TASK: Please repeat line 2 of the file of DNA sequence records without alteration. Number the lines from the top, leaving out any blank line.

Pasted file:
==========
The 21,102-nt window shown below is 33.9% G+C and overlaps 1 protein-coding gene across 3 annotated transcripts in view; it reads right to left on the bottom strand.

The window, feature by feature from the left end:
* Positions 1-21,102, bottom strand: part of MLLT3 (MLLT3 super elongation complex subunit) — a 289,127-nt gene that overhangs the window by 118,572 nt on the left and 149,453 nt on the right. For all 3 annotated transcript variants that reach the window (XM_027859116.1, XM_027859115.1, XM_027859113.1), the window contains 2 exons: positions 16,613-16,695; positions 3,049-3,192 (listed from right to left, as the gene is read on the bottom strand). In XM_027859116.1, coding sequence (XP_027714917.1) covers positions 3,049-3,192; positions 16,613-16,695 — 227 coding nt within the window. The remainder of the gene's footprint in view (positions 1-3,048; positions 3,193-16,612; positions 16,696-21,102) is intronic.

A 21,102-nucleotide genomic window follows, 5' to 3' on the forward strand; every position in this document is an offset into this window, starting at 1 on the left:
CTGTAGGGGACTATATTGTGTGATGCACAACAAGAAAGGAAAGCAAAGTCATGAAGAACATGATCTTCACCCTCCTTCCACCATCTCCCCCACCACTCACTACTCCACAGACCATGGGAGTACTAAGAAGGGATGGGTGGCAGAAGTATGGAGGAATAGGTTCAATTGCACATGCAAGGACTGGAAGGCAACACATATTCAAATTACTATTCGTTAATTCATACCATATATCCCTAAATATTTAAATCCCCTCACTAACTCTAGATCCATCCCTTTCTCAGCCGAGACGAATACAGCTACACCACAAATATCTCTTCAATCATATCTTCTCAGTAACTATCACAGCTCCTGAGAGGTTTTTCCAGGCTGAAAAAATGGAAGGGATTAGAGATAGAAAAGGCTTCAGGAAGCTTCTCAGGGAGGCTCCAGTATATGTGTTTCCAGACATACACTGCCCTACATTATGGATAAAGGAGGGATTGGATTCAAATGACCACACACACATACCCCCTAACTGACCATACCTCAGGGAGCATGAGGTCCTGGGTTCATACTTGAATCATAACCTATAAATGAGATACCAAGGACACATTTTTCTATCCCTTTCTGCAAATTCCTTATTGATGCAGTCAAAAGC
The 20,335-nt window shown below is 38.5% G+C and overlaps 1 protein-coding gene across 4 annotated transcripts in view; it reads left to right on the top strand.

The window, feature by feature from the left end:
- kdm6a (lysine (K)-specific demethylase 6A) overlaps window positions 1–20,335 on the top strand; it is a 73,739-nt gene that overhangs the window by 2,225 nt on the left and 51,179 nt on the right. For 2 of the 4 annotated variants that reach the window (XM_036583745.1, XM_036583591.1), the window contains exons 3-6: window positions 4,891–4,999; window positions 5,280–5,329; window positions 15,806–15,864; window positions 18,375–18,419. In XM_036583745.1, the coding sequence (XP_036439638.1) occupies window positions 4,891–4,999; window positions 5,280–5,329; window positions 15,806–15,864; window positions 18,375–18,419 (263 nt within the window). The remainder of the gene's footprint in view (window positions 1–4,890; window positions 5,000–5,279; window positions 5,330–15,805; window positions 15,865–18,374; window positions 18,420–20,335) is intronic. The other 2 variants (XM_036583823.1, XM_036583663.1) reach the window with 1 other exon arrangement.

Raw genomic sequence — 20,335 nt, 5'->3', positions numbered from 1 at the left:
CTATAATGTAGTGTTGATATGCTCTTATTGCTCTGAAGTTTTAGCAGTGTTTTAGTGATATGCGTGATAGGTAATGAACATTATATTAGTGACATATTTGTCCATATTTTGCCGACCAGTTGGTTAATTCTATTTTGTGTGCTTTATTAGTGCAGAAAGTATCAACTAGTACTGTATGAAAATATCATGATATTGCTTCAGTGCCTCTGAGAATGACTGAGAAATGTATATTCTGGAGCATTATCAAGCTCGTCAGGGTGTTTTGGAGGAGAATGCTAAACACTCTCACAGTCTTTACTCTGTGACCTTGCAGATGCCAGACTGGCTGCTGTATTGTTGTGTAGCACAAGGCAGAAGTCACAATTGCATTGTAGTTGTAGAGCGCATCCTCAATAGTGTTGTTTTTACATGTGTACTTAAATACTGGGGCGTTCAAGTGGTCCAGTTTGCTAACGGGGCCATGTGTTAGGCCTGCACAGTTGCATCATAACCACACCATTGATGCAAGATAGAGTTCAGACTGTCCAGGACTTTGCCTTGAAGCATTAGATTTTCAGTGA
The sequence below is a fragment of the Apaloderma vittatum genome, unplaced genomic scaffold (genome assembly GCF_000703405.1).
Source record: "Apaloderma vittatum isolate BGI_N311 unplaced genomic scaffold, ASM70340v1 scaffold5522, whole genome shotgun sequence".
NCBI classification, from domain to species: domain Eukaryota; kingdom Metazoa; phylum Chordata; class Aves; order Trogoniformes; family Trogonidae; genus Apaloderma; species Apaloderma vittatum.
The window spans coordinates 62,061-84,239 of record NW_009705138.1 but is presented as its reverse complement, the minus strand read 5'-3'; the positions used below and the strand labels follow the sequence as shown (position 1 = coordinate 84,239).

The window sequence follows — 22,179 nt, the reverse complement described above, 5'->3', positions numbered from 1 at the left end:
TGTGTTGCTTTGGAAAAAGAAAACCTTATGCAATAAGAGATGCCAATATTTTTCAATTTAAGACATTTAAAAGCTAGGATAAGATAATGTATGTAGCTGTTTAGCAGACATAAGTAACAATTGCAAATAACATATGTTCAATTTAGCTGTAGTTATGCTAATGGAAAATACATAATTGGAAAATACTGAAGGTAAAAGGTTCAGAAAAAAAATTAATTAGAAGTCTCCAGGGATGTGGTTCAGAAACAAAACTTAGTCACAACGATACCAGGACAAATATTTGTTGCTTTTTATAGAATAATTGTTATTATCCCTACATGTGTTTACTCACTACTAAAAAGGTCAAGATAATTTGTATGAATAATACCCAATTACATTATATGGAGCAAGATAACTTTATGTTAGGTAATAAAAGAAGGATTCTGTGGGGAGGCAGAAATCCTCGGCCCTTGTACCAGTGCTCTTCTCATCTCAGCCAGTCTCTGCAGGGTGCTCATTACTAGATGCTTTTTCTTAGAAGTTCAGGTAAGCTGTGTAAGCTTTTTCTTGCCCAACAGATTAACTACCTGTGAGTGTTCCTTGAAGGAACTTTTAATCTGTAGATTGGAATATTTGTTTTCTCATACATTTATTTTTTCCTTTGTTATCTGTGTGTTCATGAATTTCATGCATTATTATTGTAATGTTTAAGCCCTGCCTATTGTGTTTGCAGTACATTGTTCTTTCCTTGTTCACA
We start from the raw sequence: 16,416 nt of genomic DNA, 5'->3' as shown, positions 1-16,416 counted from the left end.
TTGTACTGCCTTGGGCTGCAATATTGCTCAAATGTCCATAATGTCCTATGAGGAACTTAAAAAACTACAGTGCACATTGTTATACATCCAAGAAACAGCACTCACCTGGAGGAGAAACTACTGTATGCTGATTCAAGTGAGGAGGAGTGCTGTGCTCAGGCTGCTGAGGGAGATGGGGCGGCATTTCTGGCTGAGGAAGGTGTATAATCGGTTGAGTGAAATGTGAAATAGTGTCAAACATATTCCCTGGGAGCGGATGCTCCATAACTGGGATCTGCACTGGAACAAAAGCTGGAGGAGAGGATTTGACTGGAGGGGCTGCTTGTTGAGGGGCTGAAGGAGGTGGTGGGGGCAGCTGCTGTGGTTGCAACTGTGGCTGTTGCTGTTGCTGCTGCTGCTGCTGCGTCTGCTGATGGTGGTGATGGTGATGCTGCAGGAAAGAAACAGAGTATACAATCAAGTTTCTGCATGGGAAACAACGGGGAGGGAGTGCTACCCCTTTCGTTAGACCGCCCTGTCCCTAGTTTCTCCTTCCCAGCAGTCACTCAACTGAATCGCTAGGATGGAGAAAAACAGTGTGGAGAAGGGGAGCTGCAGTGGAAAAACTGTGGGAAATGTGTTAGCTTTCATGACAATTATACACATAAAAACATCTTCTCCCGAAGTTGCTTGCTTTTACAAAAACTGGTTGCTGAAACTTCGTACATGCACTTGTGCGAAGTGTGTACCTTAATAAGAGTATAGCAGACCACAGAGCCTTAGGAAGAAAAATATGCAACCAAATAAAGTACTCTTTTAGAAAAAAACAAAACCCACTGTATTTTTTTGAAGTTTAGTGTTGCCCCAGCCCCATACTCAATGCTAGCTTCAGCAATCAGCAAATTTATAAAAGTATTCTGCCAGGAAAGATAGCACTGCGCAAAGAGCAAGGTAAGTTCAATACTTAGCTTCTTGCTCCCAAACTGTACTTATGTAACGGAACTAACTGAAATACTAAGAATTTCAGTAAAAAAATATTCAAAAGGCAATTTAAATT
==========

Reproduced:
The window, feature by feature from the left end: